100 years of the WI
This month, the WI is 100 years-old. Here we celebrate the WI and meet a member who founded a group in her community. Photography by Alice Hendy
Originally formed to encourage women to become more involved in producing food in the First World War, the first ever WI meeting was held in Llanfairpwll on Anglesey, Wales, on 16 September 1915. The WI is now the largest voluntary women’s organisation in the UK, with 212,000 members and 6,600 WIs.
The network has helped form thousands of friendships, given women the opportunity to learn and improve a huge variety of skills and continues to passionately work towards causes that matter to the organisation. These include; Care Not Custody – calling for an end to the inappropriate detention of people with mental health problems, SOS for Honeybees, Dementia Friendly Communities, Climate Change Fair trade and More Midwives.
Climate Change – For the love of... bees. And for strawberries, cheese, bluebells and hedgehogs. For the local park and England's beautiful seasons. For the food on our plates and the tea in our mugs. For the love of all the things that matter most, we're taking climate change seriously.
Honeybee SOS – Honey Bees play a vital role in the pollination of food crops and in our environment. In view of concerns about the accelerating decline in the UK honey bee population, this meeting urges HM Government to increase funding for research into Bee Health.
Hindon & Fonthill Bishop WI - Wiltshire Federation
Lottie Storey from Bristol set up a WI group with her antenatal group, back in 2008. She wanted to continue the friendship and bond the women had created during maternity leave. “At the heart of it our group was true friendship, a ready-made cheerleading squad, all combined with gallows humour and many, many shared experiences, fraught tears and (post-baby) belly laughs.”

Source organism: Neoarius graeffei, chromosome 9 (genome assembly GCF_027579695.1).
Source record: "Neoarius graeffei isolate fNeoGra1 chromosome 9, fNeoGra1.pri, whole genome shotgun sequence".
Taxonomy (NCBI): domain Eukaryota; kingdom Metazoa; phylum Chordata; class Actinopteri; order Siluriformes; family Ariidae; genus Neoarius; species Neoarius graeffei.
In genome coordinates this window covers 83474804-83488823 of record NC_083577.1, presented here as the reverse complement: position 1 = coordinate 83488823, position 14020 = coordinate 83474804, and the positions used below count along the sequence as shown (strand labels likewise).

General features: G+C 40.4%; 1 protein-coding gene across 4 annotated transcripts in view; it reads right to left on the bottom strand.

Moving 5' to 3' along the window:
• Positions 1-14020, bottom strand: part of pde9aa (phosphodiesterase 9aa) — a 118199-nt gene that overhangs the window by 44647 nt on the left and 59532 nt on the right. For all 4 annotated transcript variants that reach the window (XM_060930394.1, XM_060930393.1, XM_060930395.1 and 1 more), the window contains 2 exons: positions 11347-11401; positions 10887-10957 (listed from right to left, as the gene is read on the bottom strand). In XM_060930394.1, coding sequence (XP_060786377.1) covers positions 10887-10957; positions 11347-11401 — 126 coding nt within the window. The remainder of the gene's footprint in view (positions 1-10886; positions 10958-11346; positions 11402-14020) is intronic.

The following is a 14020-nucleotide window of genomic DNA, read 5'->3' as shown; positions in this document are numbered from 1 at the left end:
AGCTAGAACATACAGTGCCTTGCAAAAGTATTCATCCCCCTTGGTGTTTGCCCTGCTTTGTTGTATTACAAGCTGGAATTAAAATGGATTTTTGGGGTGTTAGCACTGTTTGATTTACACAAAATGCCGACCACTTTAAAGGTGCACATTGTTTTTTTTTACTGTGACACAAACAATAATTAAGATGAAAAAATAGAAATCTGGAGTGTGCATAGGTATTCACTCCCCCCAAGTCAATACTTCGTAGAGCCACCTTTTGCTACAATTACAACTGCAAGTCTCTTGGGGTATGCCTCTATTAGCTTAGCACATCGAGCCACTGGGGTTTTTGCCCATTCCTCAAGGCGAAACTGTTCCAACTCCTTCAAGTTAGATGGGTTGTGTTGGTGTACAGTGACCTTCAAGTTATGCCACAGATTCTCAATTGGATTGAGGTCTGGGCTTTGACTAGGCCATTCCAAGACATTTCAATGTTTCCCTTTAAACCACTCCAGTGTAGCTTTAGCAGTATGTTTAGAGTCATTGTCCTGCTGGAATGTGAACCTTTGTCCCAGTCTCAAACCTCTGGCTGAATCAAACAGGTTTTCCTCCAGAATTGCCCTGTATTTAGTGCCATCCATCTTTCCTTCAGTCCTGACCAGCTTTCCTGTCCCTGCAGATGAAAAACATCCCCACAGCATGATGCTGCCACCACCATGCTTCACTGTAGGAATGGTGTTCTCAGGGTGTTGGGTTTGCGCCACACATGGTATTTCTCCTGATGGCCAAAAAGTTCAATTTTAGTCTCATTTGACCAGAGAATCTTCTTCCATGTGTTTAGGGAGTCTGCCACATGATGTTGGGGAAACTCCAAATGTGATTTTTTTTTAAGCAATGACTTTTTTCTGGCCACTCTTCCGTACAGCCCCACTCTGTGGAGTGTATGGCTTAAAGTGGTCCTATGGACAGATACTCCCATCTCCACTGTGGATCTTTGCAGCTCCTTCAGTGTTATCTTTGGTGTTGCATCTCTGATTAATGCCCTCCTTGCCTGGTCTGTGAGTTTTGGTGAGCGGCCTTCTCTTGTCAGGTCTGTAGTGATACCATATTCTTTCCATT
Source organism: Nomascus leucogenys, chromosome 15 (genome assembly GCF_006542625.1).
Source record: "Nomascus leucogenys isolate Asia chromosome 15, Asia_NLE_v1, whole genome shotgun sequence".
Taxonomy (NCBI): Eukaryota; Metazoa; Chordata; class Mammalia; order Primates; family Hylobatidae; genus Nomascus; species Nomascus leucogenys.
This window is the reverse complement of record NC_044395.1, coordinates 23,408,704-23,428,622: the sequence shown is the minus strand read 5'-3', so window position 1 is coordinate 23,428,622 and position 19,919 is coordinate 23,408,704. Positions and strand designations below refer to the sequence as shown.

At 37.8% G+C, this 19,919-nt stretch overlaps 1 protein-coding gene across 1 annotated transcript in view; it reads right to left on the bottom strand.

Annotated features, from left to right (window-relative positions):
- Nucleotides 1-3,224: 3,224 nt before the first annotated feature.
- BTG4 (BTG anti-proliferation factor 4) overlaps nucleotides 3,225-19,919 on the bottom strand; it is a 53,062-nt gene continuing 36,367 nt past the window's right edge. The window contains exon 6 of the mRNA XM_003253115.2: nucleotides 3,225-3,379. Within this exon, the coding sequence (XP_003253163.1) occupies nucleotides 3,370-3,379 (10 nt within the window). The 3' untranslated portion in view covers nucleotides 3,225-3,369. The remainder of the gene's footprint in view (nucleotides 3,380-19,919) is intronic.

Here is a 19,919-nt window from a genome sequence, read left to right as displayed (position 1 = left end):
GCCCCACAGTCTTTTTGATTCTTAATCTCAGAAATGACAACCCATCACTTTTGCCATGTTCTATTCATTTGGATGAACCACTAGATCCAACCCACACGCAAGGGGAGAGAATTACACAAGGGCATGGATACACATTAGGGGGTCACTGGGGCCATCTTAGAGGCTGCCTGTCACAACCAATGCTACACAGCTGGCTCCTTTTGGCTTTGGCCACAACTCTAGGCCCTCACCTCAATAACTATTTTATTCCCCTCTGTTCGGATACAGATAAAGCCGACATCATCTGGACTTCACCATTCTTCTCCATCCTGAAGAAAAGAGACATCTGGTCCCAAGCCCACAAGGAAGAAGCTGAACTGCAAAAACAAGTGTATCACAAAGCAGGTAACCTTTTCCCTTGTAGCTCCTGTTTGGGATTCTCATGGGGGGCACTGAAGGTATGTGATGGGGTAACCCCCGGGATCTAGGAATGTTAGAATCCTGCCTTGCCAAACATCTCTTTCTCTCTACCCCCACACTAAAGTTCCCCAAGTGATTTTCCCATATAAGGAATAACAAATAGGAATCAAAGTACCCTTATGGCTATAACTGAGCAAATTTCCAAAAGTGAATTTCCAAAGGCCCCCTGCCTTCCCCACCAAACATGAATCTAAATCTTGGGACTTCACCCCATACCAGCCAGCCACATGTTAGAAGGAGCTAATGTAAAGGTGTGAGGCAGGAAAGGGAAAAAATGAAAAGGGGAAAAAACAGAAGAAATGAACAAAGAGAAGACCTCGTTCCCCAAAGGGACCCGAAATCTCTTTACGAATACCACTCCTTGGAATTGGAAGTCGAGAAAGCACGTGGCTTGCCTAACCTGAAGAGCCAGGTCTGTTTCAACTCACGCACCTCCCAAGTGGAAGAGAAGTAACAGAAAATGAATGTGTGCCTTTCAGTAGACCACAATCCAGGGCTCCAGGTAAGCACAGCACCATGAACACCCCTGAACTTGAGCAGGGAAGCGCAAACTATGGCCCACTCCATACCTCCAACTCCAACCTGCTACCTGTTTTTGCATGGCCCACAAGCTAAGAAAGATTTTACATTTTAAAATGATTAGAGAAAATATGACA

The more Lottie researched the WI, the more she discovered that it’s far more to it than church halls and cake. “The WI is actually a kinda radical organisation. Dig a little deeper and you’ll discover that the jam and Jerusalem façade fronts a radical political force to be reckoned with. Campaigning has always been at the heart of the WI, with work on subjects as diverse as school dinners (1926), equal pay (1943), and breast cancer screening (leading to a change in government screening policy in the 1970s). And who could forget the slow handclapping of Tony Blair at the WI conference back in 2000? Powerful stuff.”
The Bristol borough group started with 12 members, but this grew and quickly became 120 members. With their local advisor and Lottie’s dedicated WI mother, they prospered. Women attendees range in age from those in their twenties, up to their seventies. “One of the initial reasons for starting the group was to bring different generations of women together. Without local or living grandmothers or mothers, women miss out on the company and experience found in a mix of ages and backgrounds.”
The group has enjoyed talks and sessions on Indian head massage, story-telling, self-sufficiency, oral history documentaries, Morph-making with Aardman, as well as the classics: flower-arranging and knitting. “And there’s the cake. There is always the cake. Tiny chocolate slices sit alongside classic Victoria sandwich cakes. Scones. Muffins. Cupcakes. Brownies. It’s quite a sight to behold,” says Lottie.
Inspired by the WI Lottie started, members who had trekked across the city to attend, began forming their own groups close to where the live. “I think we were onto something when we started our group,” enthuses Lottie.
Become a member – Are you already a member? Tell us about your experience of the WI, we'd love to hear your thoughts!